For many in the United States, the colonial period is murky and full of half-remembered stories from school. We may recall some important tidbits like the Mayflower, the Salem Witch Trials, and the Declaration of Independence, but the stuff in between can be a blur. Didn't Thomas Jefferson own slaves? Wasn't there a mystery about Roanoke and the Croatoan?
The fact is there are many misconceptions about this period of history, from simple yet slightly off aspects of daily life to major historical moments that are nothing like you thought. You may not know quite as much about colonial America as you think you do. This period - and particularly during the American Revolution - has become so heavily mythologized the truth may elude you. For the storytellers who discuss this period, it's much easier to recount only the thrilling story of heroes who fought for freedom than delve into the complicated politics surrounding the revolution and the brilliant but flawed Founding Fathers.
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MYTH: The Continental Congress Declared Independence From England On July 4, 1776
Reality: On July 3, 1776, John Adams wrote to his wife Abigail, "The Second Day of July 1776, will be the most memorable Epocha, in the History of America. I am apt to believe that it will be celebrated, by succeeding generations, as the great anniversary Festival." Through a vote in the Continental Congress, the Founding Fathers declared Independence on July 2 and fully expected the date to be marked as the anniversary of America's birth.
Why The Myth: The first printing of the Declaration of Independence took place two days after independence was officially declared, and it was performed by a Philadelphia printer named John Dunlap. As was customary at the time, Dunlap printed the date of publication - July 4 - on top of the document, and the date has stuck ever since. As early as 1777, Americans were celebrating on July 4, not July 2.
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MYTH: Early European Settlers Lived Exclusively In Their Own Colonies
Reality: Native American and frontier cultures were often intermingled, and there was a constant interchange between them. Many white settlers found the Native communities attractive; thus, many settlers left to join Native villages, wherein the pilgrims banned the wearing of long hair by men, fearing it might lead to "Indianization."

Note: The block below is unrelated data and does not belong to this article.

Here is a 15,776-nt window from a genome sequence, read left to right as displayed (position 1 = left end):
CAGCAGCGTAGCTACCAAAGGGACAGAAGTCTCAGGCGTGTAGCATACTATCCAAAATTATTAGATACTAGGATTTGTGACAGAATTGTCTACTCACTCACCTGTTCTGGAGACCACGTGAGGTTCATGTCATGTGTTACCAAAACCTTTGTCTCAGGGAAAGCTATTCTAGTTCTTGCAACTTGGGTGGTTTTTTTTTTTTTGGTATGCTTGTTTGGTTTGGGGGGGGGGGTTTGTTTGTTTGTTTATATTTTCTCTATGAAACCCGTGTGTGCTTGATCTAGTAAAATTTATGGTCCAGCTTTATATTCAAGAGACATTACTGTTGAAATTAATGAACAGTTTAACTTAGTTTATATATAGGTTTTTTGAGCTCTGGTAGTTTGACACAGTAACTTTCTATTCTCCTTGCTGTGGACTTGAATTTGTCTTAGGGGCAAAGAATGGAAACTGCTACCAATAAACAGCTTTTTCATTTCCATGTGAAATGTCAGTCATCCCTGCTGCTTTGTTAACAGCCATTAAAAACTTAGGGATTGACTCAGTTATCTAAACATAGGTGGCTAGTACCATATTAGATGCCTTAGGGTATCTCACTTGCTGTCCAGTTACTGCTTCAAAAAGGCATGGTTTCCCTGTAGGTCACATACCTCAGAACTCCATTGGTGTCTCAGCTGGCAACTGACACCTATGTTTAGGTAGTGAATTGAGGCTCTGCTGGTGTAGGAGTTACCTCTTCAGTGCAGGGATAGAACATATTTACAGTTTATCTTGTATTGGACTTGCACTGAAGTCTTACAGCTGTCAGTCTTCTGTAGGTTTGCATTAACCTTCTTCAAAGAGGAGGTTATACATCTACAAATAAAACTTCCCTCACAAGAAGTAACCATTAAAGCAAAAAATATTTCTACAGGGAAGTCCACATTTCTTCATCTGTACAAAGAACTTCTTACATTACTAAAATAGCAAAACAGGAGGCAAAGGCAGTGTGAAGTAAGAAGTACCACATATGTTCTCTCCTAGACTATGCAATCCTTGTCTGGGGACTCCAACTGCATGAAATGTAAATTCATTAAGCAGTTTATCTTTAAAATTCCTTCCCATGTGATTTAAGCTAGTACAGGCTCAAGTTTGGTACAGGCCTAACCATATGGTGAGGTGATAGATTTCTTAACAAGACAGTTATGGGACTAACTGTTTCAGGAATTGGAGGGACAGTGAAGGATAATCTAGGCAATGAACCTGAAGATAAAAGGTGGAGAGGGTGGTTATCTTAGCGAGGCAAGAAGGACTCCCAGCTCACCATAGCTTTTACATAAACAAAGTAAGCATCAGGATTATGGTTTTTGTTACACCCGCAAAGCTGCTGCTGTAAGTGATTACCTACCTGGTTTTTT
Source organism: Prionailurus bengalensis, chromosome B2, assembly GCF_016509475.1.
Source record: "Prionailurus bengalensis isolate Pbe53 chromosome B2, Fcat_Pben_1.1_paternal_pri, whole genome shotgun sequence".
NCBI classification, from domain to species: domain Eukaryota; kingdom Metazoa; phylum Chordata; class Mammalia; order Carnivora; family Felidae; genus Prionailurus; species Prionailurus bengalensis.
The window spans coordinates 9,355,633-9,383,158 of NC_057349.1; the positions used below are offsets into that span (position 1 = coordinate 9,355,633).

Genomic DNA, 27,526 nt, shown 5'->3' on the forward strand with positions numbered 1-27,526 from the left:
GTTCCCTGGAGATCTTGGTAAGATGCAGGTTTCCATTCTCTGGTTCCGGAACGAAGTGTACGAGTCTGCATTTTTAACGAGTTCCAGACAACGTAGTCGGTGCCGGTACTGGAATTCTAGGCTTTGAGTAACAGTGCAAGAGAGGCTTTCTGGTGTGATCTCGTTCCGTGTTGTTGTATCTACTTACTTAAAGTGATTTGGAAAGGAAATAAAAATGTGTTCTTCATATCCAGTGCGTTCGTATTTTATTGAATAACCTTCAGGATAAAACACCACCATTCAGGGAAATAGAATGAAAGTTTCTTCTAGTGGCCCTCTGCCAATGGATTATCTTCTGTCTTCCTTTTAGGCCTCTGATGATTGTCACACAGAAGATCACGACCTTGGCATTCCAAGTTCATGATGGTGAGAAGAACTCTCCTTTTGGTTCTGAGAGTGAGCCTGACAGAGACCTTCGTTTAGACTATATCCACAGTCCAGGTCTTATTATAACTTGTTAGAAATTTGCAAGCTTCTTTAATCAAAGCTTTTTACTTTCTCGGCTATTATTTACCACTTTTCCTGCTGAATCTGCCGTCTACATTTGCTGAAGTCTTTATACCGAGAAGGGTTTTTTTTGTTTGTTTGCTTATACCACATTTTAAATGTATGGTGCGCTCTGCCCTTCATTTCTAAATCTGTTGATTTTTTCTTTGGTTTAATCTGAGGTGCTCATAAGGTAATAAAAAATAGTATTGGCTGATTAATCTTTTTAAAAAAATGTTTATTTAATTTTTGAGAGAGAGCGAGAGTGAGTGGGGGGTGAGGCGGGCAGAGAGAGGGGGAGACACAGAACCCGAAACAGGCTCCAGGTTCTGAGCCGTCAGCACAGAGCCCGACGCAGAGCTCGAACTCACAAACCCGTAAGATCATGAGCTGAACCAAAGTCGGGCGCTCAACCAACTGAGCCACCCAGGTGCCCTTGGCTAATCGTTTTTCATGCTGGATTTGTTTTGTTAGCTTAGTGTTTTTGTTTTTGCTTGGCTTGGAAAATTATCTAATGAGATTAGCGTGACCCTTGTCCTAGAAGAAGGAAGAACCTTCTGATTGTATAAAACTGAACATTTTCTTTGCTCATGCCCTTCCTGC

Why The Myth: This myth likely arose for the same reason pilgrims banned long hair: to prevent intercultural exchange. For settlers intent on taking Native land, the idea of coexisting was infeasible. Subsequent history, books, and movies portraying early America have followed suit, often depicting a simple European town and separate Native tribe nearby.
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MYTH: Witches Were Burned At The Stake During The Salem Witch Hysteria
Reality: Of the 20 people executed during the trials, 19 perished by hanging. One of the 20 was a man named Giles Corey; he met his demise after having large, heavy stones pressed down on him for days. It's likely his passing was due to unfortunate luck rather than an intent to slay, as the court was trying to get a plea out of him. No one was burned at the stake.
Why The Myth: While the Salem Witch Trials were a tragic and unjust period in American history, they pale in comparison to the witch persecutions of Europe. Current estimates place a figure of around 50,000 people slain for witchcraft between the 1400s and 1700s. Because it was a traditional punishment first laid out in medieval criminal codes, many of those accused were burned at the stake. It was such a common punishment it became synonymous with witchcraft, and many have since assumed it was practiced at Salem.
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MYTH: Paul Revere Rode His Horse Through Lexington And Concord Shouting, 'The British Are Coming!'
Reality: Most of what we think we know about Revere's ride is simply untrue. He never shouted, "The British are coming!" in part because the citizens of Massachusetts still considered themselves British and would have been confused. Instead, he shouted, "The Regulars are coming out." Furthermore, Revere never made it to Concord; he was captured and interrogated en route to Lexington, then forced to walk to the city to give his first official warning. Word still got to Concord, however, because Revere didn't ride alone - he was part of a network of roughly 40 riders.
Why The Myth: In 1860, the poet Henry Wadsworth Longfellow was concerned about rising partisan unrest and political conflicts. In response, he wanted to write a poem that presented a heroic, united story of America, and the image of a lone rider with a message of warning fit the bill. The poem was a huge success. For many years, children learned it in school, so the myth was cemented.